Children and Determination: What Research Tells Us

I’ve Got a No-Quit-Go-For-It Attitude! What Research Can Tell Us about Children and Determination

As you now know, the Powerful Word of the Month is Determination.

Wish your children showed more stick-to-itiveness and determination? Turns out, it’s a very important predictor to success. Researchers have suggested a strong link between enhanced self-determination skills and doing better in school and out of schools for students with and without disabilities. Here are the details:

  • Let them get involved: Allowing children to use their self determination skills and providing the opportunity for them to do so, can be enormously helpful in their academic outcomes. When students with disabilities get involved in planning, decision making, and implementation of their educational programs they tend to achieve better academic success than their peers who did not get involved and use these self-determination skills. Studies have also found positive results when students get involved or take a leadership role in determining their IEP (Individualized Education Programs) and transition goals.
  • Support their autonomy: Research shows that when we support the autonomy and independence of students within the classroom, students are more self-determined, motivated, and more apt to perceive themselves as competent. This, in turn, predicted the larger likelihood of students staying in school rather than dropping out.
  • Understand your parenting style: Parenting style can have an impact on children’s acquisition and development of self-determination skills. Parents who involve their children in more decision-making, were more likely to foster determination skills in their children. Interestingly, researchers have found that Caucasian parents were more likely to foster these self determination skills in their children as compared to Asian and African American parents. This may be due, in part, to cultural differences, expectations, and norms.
  • Determine if you’re Allowing your Child to Live Up to Their Own Potential: Parents with typically developing, non-special needs children, were more apt to foster determination skills in their children than parents of children with special needs. Specifically, parents of children with disabilities were less likely to involve them in household chores and interacting with salespeople, to allow them to make their own decisions, to teach goal setting and recognition of their weaknesses, and to involve them in making choices and decisions when dealing with unexpected and undesired behaviors. These parents also tended to exert more control in their children’s post-school career and living arrangements. These students wound up with less determination themselves.
  • Know what to teach: Parents can help support children’s self determination skill development by teaching certain skills at home and enrolling their children in programs that help to foster development in the following areas: Choice Making, Decision-Making, Problem-Solving, Independent Living, Risk-Taking, Safety Skills, Goal Setting & Attainment, Self observation, Evaluation, Reinforcement, Self instruction, Self understanding, Leadership, & Self Awareness. (We will be going over many of these skills at our Powerful Words Member Schools this month—and you can also reinforce these skills when out in the community!)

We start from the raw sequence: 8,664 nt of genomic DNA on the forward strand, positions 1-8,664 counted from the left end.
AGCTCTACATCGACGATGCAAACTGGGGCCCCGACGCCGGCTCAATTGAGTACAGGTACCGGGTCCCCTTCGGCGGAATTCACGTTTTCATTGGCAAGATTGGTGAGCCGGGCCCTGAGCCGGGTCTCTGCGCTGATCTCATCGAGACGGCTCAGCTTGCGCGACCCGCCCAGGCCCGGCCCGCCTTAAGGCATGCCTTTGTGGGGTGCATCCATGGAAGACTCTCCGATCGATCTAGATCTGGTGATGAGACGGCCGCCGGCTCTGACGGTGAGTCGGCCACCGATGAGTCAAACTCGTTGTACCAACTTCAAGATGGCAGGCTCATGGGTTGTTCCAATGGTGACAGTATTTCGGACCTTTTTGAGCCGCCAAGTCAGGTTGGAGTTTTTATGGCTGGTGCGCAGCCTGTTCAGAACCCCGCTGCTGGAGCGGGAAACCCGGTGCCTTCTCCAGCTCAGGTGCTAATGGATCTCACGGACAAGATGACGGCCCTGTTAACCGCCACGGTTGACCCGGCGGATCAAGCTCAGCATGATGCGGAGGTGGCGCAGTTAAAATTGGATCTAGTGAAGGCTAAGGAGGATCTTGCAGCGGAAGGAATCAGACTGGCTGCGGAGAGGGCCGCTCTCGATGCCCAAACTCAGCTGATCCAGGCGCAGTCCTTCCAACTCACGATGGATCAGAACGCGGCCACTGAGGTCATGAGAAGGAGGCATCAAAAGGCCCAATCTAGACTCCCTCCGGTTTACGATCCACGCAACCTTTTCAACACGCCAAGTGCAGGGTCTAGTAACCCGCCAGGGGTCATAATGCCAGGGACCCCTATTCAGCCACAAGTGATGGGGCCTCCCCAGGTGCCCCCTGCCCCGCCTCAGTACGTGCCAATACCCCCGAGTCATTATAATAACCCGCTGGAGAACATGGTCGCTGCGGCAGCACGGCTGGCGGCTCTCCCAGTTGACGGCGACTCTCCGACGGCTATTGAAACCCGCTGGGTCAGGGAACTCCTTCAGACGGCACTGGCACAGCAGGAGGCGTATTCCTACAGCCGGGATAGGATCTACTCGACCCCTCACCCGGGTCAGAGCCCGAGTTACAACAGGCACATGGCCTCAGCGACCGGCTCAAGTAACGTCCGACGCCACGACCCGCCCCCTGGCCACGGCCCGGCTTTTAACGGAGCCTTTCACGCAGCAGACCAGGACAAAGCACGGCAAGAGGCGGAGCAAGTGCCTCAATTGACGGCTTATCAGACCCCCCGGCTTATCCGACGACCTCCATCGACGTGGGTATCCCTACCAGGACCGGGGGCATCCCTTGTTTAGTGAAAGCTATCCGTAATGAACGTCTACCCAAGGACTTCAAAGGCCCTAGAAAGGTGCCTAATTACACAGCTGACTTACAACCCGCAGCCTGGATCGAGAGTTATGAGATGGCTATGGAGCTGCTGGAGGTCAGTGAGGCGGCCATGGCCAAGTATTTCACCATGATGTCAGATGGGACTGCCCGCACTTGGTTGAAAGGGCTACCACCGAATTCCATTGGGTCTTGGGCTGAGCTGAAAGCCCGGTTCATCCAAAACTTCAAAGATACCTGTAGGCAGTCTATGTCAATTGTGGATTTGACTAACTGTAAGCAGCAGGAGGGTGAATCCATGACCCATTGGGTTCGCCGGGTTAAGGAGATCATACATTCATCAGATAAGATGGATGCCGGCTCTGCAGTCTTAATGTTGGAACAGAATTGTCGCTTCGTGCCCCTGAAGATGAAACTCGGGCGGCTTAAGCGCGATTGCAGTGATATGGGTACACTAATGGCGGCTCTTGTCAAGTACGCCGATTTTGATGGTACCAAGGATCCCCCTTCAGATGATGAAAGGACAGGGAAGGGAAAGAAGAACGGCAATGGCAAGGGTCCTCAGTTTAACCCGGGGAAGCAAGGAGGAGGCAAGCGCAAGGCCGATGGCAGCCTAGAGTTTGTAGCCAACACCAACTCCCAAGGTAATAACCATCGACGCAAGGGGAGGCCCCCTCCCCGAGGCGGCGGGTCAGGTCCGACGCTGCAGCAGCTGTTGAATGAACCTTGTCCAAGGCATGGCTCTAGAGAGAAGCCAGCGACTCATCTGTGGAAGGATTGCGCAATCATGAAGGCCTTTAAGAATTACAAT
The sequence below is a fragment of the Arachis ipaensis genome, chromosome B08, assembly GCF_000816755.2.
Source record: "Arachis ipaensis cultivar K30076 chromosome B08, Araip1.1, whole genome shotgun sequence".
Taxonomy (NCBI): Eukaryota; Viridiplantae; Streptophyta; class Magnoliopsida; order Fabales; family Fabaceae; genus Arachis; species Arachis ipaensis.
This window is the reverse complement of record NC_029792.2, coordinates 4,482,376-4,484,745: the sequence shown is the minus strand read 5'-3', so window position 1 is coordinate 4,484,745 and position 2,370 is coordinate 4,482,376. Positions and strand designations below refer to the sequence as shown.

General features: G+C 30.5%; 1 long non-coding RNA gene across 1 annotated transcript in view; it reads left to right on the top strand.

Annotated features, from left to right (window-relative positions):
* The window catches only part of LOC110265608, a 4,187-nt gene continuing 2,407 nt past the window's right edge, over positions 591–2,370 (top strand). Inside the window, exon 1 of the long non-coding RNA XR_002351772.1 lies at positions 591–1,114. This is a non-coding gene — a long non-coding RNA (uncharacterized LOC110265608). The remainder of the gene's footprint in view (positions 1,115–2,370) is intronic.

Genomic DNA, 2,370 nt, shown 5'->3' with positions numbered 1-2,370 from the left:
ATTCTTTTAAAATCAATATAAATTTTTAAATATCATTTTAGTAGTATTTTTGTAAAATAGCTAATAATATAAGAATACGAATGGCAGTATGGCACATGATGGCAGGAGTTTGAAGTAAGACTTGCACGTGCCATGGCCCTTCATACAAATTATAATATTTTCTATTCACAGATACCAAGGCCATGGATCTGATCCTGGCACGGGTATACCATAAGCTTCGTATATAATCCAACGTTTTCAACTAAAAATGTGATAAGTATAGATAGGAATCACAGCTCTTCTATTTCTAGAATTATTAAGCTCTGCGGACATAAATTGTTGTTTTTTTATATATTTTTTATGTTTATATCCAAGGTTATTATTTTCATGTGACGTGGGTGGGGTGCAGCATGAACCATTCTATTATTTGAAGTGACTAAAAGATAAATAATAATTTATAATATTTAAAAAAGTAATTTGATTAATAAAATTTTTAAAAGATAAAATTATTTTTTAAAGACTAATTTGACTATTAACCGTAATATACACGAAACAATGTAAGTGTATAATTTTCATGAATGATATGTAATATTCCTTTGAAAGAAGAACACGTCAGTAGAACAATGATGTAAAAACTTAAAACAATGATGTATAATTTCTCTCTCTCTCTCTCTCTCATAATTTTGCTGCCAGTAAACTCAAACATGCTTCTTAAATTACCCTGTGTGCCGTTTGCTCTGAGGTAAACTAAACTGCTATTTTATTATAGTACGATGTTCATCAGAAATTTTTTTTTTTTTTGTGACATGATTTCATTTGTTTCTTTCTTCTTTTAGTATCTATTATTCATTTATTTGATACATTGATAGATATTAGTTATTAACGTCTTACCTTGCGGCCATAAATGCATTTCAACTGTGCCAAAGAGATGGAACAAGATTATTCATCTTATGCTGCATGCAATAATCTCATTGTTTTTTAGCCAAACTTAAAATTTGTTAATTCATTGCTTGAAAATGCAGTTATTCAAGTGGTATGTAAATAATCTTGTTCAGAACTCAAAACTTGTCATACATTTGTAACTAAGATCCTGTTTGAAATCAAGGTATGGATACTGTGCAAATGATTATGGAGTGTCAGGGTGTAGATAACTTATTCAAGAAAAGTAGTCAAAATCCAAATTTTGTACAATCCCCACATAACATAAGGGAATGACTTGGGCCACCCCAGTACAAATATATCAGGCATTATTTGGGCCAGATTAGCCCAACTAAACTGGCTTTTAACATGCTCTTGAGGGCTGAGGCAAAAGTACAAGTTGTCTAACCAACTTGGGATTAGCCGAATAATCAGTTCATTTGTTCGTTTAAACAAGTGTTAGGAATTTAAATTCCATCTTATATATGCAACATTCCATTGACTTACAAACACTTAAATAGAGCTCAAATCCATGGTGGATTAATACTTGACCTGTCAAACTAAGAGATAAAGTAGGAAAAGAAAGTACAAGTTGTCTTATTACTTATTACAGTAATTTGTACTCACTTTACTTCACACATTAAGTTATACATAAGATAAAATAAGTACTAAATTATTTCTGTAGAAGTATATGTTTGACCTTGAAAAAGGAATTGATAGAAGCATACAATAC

Looking forward to a Powerful Month!

Advertisements

8 Responses

  1. […] Children and Determination: What Research Tells Us […]

  2. […] (1) We are focusing on the Powerful Word, Determination, this month. The students are learning how they can use determination in their lives everyday! What are some easy and interesting ways that parents can help their children learn determination? […]

  3. I love that “determination” was your Power Word for the month of July. Thanks for chiming in on my determination post on BlogHer yesterday. I really love the idea of defining determination as a “no-quit-go-for-it attitude!” 🙂

  4. […] Determination: Why do you think being determined is so important on our quest to reach our goals? When have you felt determined? What goals have you achieved by being determined? […]

  5. […] Times from 1910 entitled “Why Some Children Are Lazy” that said in plain terms that lack of determination and high levels of laziness are simply the result of “poor […]

  6. […] taking a breath regains front burner position in our brains. Our hearts are filled with gratitude, determination, and […]

  7. […] want our children to show commitment and determination.  So what’s making them […]

Leave a Reply

Fill in your details below or click an icon to log in:

WordPress.com Logo

You are commenting using your WordPress.com account. Log Out / Change )

Twitter picture

You are commenting using your Twitter account. Log Out / Change )

Facebook photo

You are commenting using your Facebook account. Log Out / Change )

Google+ photo

You are commenting using your Google+ account. Log Out / Change )

Connecting to %s

%d bloggers like this: